Most people don’t think of Louisiana beaches, but the seashells in Cameron Parish , on the west side of the state, offer plenty of surprises. This isolated area called “Louisiana’s Outback” is full of natural wonders… and alligators (there are 10 per person!).
“Taking the Creole Nature Trail is a wonderful way to discover the area which offers 42 kilometers of wild but easily accessible beaches. This makes them perfect places to find whelks, cockles, piddocks, cat’s eyes, olives, scalas, lumachelles and periwinkles,” says Anne Klenke, tourism director for the Lake Charles/Southwest Louisiana Convention & Visitors Bureau.
“Rutherford Beach east of Cameron Parish is a very beautiful site, and the smaller beaches west of Holly Beach are also great areas for collecting seashells,” she adds. Why are there so many? Located west of the Mississippi Delta, the beaches are constantly fed by the southwestern Mississippi tidal current, carrying rich deposits of driftwood and a wide variety of seashells. The low tide that follows a storm system brings its share of superb shells.
New Smyrna Beach, Florida
The beautiful, long stretch of New Smyrna Beach, south of Daytona Beach, is picture-perfect, but it’s the thousands of different seashells that cover multiple areas of the beach that make it a seashell-hunting paradise.
“Many of them are in excellent condition,” says Rhonda Weaver, founder of travel blog Roaming Red Feather . They can be of different sizes, have rounded edges and have colors ranging from red to white through brown and even pink. With so many seashells everywhere, it’s wise to bring shoes.” And be careful if you enter the water, as this beach is also known as the shark attack capital of the world.
Cape Lookout National Seashore, Caroline du Nord
You might recognize the iconic lighthouse at Cape Lookout National Seashore on North Carolina’s Crystal Coast , but it’s the succession of wild, shimmering beaches stretching 90 kilometers – accessible only by boat – that will catch your eye. seashell lovers.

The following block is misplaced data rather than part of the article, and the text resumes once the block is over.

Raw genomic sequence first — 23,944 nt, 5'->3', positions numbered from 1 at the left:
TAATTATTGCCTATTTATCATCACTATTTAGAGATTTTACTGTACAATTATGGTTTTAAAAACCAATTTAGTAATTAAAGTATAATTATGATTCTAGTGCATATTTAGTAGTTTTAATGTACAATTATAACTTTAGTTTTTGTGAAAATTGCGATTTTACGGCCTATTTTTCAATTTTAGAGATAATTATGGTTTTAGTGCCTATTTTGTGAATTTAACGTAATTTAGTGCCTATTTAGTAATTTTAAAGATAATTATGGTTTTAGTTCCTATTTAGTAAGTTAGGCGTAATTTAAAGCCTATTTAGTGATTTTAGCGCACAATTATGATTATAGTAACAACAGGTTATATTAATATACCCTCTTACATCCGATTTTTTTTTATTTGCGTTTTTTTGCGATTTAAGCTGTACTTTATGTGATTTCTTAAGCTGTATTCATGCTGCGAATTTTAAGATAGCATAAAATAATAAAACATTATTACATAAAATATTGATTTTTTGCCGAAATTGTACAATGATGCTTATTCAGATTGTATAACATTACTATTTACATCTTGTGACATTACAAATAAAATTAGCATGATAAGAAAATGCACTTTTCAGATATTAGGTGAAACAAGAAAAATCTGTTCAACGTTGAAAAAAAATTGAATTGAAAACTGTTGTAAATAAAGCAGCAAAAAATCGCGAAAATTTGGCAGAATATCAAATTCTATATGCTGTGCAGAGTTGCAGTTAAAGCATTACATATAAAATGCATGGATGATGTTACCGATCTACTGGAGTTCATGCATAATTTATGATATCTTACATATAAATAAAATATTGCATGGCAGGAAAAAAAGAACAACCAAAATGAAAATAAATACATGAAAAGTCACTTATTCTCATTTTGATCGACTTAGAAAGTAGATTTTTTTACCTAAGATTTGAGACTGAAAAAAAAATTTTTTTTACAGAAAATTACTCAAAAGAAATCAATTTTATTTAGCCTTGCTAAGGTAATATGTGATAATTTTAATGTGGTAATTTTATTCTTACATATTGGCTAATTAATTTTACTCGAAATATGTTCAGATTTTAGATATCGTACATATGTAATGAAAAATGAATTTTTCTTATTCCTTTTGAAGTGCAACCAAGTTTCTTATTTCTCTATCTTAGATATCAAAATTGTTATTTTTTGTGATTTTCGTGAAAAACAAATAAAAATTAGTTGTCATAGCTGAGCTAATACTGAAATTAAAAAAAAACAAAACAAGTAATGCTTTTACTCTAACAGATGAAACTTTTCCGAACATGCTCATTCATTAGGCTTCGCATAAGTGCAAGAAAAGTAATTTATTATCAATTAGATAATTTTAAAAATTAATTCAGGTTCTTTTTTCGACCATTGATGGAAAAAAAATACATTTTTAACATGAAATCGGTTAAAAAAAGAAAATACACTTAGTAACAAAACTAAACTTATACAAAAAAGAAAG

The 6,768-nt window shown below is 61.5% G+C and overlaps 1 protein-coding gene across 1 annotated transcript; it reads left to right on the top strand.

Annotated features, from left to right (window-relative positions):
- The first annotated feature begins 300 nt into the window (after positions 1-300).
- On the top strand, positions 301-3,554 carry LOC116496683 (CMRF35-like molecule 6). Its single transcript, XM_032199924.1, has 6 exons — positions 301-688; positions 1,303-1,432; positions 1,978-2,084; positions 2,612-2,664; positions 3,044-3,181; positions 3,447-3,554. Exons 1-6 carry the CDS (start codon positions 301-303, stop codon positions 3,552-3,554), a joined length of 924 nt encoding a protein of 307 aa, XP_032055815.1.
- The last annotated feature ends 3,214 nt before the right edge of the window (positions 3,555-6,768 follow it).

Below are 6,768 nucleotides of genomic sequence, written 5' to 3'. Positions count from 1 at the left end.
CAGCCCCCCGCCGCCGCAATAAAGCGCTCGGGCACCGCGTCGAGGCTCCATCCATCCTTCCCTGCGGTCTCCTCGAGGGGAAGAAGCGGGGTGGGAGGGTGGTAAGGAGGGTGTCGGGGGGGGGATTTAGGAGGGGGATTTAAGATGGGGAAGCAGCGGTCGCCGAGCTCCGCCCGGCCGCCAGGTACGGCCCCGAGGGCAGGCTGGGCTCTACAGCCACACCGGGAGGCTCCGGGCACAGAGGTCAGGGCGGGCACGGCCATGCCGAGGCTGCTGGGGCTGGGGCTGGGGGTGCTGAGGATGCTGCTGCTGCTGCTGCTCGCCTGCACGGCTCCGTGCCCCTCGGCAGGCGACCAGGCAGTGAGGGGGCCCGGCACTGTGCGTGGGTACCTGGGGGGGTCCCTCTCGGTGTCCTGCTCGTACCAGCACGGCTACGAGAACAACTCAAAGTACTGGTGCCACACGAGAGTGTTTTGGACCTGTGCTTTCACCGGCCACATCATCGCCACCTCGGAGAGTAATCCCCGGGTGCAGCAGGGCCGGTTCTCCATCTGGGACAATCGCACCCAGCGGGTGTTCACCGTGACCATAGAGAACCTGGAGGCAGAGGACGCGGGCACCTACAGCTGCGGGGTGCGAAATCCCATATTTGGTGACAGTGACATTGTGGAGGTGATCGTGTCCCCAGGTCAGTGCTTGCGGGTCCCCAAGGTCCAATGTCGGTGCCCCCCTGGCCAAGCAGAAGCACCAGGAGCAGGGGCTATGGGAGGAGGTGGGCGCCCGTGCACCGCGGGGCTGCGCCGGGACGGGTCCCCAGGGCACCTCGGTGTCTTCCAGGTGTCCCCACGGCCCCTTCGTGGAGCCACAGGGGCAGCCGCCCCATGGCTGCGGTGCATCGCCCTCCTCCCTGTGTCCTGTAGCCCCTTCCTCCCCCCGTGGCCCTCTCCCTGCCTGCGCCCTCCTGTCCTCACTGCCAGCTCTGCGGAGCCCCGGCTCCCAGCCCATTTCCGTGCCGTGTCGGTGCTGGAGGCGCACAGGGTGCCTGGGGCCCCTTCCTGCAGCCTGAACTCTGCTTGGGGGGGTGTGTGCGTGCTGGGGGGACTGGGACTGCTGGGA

Nodule conch, bay scallops, gritty helmets and other types of shells wash up on shore. A helmet the size of a basketball, four times larger than the average, was discovered there recently! Try to comb the beach early in the morning, at low tide, after a storm or during low tourist season, during the winter months for example, to see more.
Aveiros beach, Portugal
Praia dos Aveiros Beach nestles in the town of Albufeira in the Algarve region near the southern tip of Portugal. Known for its fine golden sand and flanked on either side by cliffs and rock formations, you will also find an impressive assortment of seashells here.
“If you go there when the waves are breaking, you can see the shells in the water,” says Gareth Edmondson-Jones of the Portugal Tourist Board. It fills with sea snail shells, clams and all kinds of fancy seashells.”
Keewaydin Island, Naples, Florida
Are you looking for many beaches lined with shells? The Gulf Coast of Florida is the perfect region for you. “Keewaydin Island in Naples, Florida, is largely uninhabited,” says Charles McCool , traveler happiness advocate. If you visit the island on a weekday morning by private shuttle boat or on an ecotourism expedition, you will enjoy at least a kilometer of wild beach just for you. I found dozens of magnificent flat sea urchins perfectly intact.”
Low Bay, Barbuda
If pink is your favorite color, you’ll be amazed at the pink sand beach of Low Bay in Barbuda (one of the two main islands that make up the Caribbean nation Antigua and Barbuda). Tiny iridescent pink shells give it that shade. There are sometimes so many of them that they rattle when the waves recede.
Jeffreys Bay, South Africa
A goldmine of seashells awaits you in this world-famous city in South Africa. Although you can find them all year round, some claim that winter is the best time to find shells of all shapes, sizes and colors.
If your search proves fruitless, you can visit the Jeffreys Bay Seashell Museum, which features more than 600 species from around the world. And to meet people who share the same passion as you, don’t miss the annual shellfish festival held there every fall.
Somerset Creek Beach, Bahamas
Stretching a mile and a half across the island of Andros – an archipelago in the Bahamas – Somerset Creek Beach is home to millions of tiny pastel-colored seashells, sand dollars, conch and other species.
After a big storm, you’ll find plenty of it in shallow puddles.